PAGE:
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Managing Dialogflow Agents with Terraform


Dialogflow is a powerful tool in Google Cloud that you can use to design conversational agents powered by Natural Language Understanding (NLU) to transform user requests into actionable data. You can integrate voice and/or chat agents in your app, website, or customer support systems to determine user intent and interact with users.

If you've ever wanted to get started with Dialogflow, you might have seen or ran through the quickstart steps to build a shirt ordering agent that you can chat with to ask for the store location, get store hours, or make a shirt order.

Dialogflow CX Shirt Ordering Agent

In going through the quickstart steps, I wanted to find a way to codify all of the Dialogflow components and settings to quickly spin up agents and change their configuration. Terraform to the rescue!

Terraform Graph of Dialogflow CX Agent

I used the Terraform modules for Dialogflow CX and wrote up some Terraform + Dialogflow scripts to reproduce the chatbot/agent described in the "build a shirt ordering agent" quickstart. Try them out and spin up a Dialogflow CX agent with a single command in your own Google Cloud account!

Try out the Terraform + Dialogflow scripts



There are a few things that you'll need to set up before you run these Terraform scripts.

  1. Register for a Google Cloud account.
  2. Enable the Dialogflow API.
  3. Install and initialize the Google Cloud gcloud CLI tool.
  4. Finally, install Terraform. If you're using macOS, I recommend installing Terraform with Homebrew. Or, even better, install tfenv using brew install tfenv, then run tfenv install so you can easily switch between versions of Terraform!


Once you've completed the setup on your local machine, you're ready to spin up your own fully-configured Dialogflow agent in seconds:

  1. Clone this repository and cd into the terraform/ directory
  2. Edit the values in to specify your Google Cloud project ID along with your desired region and zone.
  3. Run terraform init
  4. Run terraform apply, the command that spins everything up!

Once you run terraform apply and confirm the proposed plan, you'll see messages about all of the components that were provisioned:

google_dialogflow_cx_agent.agent: Creating...
google_dialogflow_cx_agent.agent: Creation complete after 2s
google_dialogflow_cx_entity_type.size: Creating...
google_dialogflow_cx_page.store_location: Creating...
google_dialogflow_cx_intent.store_hours: Creating...
google_dialogflow_cx_page.store_hours: Creating...
google_dialogflow_cx_page.order_confirmation: Creating...
google_dialogflow_cx_intent.store_location: Creating...
google_dialogflow_cx_intent.store_hours: Creation complete after 1s
google_dialogflow_cx_page.store_location: Creation complete after 1s
google_dialogflow_cx_page.order_confirmation: Creation complete after 1s
google_dialogflow_cx_page.store_hours: Creation complete after 1s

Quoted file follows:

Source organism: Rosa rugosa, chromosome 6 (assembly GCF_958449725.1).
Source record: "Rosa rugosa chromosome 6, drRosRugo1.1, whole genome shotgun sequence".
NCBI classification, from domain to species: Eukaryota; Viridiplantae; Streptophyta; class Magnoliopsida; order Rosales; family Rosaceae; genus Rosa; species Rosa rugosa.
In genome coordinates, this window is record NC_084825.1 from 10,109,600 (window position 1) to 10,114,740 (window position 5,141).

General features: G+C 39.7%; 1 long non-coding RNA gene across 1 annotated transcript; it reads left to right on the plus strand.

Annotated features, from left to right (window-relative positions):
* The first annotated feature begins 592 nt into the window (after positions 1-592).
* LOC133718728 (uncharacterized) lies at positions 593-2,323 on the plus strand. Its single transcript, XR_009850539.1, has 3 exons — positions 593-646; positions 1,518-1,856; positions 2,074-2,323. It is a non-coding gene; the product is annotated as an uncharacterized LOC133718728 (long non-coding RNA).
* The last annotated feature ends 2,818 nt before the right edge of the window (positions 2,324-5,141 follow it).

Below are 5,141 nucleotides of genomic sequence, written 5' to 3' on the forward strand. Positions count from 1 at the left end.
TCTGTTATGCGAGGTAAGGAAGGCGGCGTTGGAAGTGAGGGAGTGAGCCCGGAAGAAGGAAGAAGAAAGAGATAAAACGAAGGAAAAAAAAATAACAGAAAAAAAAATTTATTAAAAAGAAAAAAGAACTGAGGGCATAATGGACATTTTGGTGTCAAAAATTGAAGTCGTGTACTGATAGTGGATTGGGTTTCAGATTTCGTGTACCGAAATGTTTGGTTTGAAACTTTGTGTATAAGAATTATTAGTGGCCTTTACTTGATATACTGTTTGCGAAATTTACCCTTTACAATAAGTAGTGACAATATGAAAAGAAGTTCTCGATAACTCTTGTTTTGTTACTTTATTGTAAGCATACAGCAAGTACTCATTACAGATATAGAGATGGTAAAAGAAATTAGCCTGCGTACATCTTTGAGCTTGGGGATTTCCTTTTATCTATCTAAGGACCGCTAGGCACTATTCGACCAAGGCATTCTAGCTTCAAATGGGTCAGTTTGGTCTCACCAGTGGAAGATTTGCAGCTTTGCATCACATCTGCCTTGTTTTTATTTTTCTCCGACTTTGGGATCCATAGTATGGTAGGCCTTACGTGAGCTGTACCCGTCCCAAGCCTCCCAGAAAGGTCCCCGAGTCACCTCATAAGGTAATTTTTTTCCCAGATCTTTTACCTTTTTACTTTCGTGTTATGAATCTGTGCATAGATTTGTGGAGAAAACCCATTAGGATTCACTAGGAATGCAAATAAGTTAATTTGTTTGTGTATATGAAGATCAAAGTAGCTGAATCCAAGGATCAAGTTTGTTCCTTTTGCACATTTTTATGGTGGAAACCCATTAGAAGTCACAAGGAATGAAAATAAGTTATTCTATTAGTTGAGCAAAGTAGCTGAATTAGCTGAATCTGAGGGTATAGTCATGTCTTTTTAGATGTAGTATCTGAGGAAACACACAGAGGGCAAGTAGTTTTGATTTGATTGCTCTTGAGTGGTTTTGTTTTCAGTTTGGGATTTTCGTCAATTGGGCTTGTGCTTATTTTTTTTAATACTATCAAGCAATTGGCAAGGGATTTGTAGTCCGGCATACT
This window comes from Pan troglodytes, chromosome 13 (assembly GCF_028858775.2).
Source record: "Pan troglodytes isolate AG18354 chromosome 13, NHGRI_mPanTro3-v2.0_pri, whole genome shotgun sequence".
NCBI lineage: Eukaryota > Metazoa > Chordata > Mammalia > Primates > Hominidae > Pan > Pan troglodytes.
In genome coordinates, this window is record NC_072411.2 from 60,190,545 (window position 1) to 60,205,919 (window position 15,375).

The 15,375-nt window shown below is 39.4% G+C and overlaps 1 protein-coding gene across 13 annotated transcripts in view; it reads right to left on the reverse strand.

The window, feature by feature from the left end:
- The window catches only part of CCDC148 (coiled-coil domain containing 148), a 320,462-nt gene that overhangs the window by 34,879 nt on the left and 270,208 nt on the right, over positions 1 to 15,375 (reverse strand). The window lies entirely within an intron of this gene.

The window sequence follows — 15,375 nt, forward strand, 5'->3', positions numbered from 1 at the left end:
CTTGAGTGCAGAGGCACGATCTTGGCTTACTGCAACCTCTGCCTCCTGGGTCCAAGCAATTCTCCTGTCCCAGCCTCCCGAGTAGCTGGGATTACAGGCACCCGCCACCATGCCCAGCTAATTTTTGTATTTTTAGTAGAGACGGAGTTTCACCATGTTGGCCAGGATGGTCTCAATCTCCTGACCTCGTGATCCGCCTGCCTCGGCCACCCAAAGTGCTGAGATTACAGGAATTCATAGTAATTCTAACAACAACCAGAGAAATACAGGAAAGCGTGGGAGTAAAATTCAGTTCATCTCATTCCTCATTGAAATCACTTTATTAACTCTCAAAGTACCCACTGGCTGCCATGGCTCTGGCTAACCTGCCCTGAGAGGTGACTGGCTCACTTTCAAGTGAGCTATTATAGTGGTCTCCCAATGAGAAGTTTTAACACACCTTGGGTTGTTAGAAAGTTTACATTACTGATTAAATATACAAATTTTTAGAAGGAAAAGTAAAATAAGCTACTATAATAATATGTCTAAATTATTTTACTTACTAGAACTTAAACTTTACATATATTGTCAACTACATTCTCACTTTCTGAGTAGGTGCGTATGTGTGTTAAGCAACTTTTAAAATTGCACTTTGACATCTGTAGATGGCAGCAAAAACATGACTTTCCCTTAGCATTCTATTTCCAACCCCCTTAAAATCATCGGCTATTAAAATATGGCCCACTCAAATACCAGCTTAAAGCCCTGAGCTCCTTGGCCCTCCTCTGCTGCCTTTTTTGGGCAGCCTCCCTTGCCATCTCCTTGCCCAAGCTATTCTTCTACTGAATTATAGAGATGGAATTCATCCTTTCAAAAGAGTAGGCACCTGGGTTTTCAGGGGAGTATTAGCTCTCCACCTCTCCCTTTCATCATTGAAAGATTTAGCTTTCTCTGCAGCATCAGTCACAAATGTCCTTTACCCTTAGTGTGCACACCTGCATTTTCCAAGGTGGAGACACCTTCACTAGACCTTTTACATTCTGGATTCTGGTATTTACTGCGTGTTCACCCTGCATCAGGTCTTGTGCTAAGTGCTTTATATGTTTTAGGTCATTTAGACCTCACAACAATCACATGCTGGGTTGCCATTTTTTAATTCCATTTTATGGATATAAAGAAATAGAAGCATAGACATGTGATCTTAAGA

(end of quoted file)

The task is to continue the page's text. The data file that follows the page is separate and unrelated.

google_dialogflow_cx_intent.store_location: Creation complete after 1s
google_dialogflow_cx_entity_type.size: Creation complete after 1s
google_dialogflow_cx_page.new_order: Creating...
google_dialogflow_cx_intent.order_new: Creating...
google_dialogflow_cx_intent.order_new: Creation complete after 0s
google_dialogflow_cx_page.new_order: Creation complete after 0s

Now you're ready to view and test your agent in the Dialogflow Console!

Dialogflow CX Shirt Ordering Agent

How it works

We're using modules for Dialogflow from the Terraform registry to define a conversational agent. We've reproduced the agent described in the build a shirt ordering agent quickstart.

All of the agent's associated entity types, flows, intents, and pages are created and managed with Terraform, so you can edit your Terraform scripts to change certain parameters, run terraform apply, and see your changes instantly reflected in the Dialogflow UI.

You might notice that the terraform/ file actually uses a local-exec command to make a REST API call instead of using Terraform to define the flow. This approach was used since Dialogflow creates a default start flow when the agent is created, and Terraform isn't explicitly aware of the default start flow. Therefore, we use a REST API call to PATCH the default start flow and then modify its messages and routes. As a result, we can still use Terraform to templatize and trigger the REST API command, but the specific transition routes within the flow are not known or managed directly by Terraform.


It's nice to be able to manage conversational agents as code using Terraform in Google Cloud. We get all of the benefits of Dialogflow with the convenience of Terraform to manage everything in a stateful and version-control friendly way.

Take a look at the Terraform + Dialogflow scripts along with the Terraform modules for Dialogflow CX so you can spin up your own Dialogflow CX agents with a single command.

Try out the Terraform + Dialogflow scripts

Coming soon, I'll share some best practices for working with Terraform and other tools to represent "conversational agents as code", and I'll use these Terraform scripts to build more solutions with agents and other Google Cloud tools.

Happy Terraforming!